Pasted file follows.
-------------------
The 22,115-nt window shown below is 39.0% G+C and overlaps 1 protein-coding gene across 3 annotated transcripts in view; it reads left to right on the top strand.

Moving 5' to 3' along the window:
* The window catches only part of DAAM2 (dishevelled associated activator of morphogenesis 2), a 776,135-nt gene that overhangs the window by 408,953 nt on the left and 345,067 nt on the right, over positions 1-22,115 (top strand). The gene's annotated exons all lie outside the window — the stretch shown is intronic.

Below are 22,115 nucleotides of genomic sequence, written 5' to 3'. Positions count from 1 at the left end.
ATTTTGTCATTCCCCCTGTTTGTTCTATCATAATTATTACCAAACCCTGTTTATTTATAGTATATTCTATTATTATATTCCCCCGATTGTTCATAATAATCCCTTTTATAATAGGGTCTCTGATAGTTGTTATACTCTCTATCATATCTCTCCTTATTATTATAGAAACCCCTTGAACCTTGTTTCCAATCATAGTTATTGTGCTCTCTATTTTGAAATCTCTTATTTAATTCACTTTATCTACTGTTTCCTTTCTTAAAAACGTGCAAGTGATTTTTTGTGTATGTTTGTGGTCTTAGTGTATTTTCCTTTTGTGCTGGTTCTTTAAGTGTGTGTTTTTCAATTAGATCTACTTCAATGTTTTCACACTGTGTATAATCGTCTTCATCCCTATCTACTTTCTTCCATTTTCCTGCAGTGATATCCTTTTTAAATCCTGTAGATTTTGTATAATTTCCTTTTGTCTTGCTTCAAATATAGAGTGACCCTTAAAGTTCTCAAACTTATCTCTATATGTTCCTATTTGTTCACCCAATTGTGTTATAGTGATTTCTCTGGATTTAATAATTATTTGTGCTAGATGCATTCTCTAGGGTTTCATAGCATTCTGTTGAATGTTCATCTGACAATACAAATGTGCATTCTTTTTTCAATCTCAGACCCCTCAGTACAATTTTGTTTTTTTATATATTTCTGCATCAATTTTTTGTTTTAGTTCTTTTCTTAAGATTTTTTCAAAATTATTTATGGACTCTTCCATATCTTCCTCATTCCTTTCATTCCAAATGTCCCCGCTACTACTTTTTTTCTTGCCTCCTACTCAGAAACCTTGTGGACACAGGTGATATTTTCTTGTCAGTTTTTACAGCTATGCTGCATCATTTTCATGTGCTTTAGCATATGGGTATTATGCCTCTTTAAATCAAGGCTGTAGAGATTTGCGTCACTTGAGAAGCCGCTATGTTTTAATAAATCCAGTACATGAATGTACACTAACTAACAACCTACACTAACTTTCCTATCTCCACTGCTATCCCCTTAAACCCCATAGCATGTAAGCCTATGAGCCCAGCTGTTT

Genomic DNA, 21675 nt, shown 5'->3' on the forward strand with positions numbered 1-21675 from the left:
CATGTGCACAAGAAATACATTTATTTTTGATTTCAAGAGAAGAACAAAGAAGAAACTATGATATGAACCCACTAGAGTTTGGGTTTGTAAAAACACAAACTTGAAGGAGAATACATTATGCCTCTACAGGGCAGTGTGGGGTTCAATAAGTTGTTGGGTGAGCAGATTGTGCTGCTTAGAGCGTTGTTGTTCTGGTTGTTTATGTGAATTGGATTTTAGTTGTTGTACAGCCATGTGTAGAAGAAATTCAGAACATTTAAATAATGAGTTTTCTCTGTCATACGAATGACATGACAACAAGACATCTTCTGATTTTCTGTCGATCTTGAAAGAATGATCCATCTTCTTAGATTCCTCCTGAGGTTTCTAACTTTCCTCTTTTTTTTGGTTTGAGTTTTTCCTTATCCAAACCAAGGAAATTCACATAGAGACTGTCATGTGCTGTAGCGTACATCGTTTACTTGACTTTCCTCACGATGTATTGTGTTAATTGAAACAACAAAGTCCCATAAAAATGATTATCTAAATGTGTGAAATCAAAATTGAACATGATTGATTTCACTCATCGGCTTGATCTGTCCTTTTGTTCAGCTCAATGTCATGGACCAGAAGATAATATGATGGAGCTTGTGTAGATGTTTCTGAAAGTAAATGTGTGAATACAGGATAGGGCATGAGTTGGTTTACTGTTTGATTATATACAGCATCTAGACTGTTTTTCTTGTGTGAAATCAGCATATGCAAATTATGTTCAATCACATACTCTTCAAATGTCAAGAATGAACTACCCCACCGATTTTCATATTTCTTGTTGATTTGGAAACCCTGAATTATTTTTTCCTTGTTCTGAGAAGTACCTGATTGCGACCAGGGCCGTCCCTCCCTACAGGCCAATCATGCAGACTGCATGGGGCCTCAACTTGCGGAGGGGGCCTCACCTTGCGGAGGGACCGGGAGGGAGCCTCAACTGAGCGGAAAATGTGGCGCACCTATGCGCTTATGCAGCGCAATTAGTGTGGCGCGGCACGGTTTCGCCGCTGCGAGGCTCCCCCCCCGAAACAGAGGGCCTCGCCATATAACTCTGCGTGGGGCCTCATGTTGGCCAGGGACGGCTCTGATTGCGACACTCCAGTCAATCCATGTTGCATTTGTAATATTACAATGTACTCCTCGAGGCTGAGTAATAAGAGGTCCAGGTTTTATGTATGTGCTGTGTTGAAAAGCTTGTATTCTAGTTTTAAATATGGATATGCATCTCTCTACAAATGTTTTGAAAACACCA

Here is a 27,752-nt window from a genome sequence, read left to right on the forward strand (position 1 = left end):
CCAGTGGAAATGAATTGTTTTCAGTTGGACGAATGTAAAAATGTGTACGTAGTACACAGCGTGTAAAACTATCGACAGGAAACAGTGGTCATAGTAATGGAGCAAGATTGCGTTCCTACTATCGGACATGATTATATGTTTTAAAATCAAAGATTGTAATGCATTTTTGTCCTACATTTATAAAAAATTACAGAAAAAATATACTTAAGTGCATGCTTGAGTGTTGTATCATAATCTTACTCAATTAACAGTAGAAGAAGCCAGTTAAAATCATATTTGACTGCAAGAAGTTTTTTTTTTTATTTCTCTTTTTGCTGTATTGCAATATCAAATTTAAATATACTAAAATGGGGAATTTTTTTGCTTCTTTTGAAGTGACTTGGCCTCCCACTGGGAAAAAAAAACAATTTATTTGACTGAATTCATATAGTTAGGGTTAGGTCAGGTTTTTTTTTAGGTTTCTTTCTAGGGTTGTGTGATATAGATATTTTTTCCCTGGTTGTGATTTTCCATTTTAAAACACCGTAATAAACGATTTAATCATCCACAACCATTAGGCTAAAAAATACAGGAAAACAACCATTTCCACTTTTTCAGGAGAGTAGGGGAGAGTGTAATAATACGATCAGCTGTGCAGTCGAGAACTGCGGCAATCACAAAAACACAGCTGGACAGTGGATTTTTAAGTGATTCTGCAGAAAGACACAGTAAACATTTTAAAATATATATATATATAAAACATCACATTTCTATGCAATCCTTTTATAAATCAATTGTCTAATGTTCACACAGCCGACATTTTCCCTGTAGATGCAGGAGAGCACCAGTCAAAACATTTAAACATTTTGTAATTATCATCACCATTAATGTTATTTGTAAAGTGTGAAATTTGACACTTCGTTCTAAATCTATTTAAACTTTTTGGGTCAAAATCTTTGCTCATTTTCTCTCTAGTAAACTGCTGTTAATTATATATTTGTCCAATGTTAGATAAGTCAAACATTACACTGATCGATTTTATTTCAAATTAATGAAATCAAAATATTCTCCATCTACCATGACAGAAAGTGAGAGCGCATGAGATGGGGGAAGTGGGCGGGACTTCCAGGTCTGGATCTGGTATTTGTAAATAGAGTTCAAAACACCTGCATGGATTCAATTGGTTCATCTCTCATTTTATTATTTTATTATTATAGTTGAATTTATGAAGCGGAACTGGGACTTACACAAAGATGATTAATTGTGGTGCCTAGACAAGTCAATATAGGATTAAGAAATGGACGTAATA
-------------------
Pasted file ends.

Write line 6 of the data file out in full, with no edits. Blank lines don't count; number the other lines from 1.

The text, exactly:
Genomic DNA, 21675 nt, shown 5'->3' on the forward strand with positions numbered 1-21675 from the left: